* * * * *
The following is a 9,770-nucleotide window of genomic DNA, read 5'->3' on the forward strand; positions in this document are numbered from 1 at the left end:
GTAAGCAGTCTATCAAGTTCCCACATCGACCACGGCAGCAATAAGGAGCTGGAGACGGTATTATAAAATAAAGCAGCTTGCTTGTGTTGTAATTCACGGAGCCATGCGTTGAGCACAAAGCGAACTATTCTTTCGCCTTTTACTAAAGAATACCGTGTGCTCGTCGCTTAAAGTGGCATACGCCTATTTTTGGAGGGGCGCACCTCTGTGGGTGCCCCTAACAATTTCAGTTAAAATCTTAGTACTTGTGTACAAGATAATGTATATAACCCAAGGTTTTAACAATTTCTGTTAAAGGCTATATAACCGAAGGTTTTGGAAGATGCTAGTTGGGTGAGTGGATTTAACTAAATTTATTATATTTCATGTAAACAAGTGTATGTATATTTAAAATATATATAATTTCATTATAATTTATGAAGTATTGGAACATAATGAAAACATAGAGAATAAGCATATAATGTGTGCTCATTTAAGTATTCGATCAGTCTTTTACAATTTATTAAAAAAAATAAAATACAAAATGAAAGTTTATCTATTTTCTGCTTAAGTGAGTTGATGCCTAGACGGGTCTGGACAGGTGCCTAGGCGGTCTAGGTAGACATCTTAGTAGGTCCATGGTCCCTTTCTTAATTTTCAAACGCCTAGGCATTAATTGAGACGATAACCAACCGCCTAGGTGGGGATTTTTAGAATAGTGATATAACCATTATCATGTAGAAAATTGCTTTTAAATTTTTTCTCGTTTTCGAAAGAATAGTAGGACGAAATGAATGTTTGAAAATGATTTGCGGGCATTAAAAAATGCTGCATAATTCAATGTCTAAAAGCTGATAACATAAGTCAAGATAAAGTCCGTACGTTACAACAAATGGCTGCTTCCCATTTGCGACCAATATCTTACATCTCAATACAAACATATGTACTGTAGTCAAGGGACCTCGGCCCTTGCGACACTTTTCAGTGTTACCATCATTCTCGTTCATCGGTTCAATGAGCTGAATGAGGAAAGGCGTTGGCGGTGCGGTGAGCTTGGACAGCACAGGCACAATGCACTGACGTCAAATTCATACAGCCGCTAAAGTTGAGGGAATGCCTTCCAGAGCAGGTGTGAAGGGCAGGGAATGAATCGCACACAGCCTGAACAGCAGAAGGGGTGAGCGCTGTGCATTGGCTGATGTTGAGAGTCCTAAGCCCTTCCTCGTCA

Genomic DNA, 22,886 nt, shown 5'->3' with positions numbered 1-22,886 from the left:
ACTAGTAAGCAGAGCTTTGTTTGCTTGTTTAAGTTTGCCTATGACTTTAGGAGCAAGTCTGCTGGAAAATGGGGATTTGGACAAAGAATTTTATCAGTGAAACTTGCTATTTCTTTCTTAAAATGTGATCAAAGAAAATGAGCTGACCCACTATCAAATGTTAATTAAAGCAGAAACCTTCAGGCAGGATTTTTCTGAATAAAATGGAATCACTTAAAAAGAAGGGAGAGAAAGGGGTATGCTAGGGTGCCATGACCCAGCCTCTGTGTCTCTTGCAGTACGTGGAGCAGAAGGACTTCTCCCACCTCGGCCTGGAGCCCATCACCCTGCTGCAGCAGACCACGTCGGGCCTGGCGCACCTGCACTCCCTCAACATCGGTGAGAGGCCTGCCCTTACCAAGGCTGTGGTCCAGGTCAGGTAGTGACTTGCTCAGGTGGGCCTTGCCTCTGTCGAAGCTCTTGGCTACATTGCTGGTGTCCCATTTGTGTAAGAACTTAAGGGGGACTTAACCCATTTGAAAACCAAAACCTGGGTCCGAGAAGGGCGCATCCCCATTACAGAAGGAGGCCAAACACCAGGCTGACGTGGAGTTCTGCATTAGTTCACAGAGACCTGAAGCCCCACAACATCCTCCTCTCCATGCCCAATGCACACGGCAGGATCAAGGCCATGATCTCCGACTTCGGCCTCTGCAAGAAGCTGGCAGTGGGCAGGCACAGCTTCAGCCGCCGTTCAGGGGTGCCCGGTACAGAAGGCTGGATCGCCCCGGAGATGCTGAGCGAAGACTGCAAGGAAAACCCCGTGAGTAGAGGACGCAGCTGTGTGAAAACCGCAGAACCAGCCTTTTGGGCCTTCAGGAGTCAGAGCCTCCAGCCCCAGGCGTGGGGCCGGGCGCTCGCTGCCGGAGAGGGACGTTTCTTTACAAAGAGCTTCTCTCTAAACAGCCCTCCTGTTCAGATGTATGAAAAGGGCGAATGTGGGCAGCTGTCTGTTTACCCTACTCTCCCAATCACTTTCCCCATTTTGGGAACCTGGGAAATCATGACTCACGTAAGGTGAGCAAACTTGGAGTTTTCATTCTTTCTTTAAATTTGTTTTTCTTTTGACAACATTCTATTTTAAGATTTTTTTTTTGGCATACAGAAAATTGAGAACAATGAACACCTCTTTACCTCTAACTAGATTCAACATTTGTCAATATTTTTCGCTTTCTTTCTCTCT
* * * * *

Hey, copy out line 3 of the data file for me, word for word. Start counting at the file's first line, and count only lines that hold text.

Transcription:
Genomic DNA, 22,886 nt, shown 5'->3' with positions numbered 1-22,886 from the left: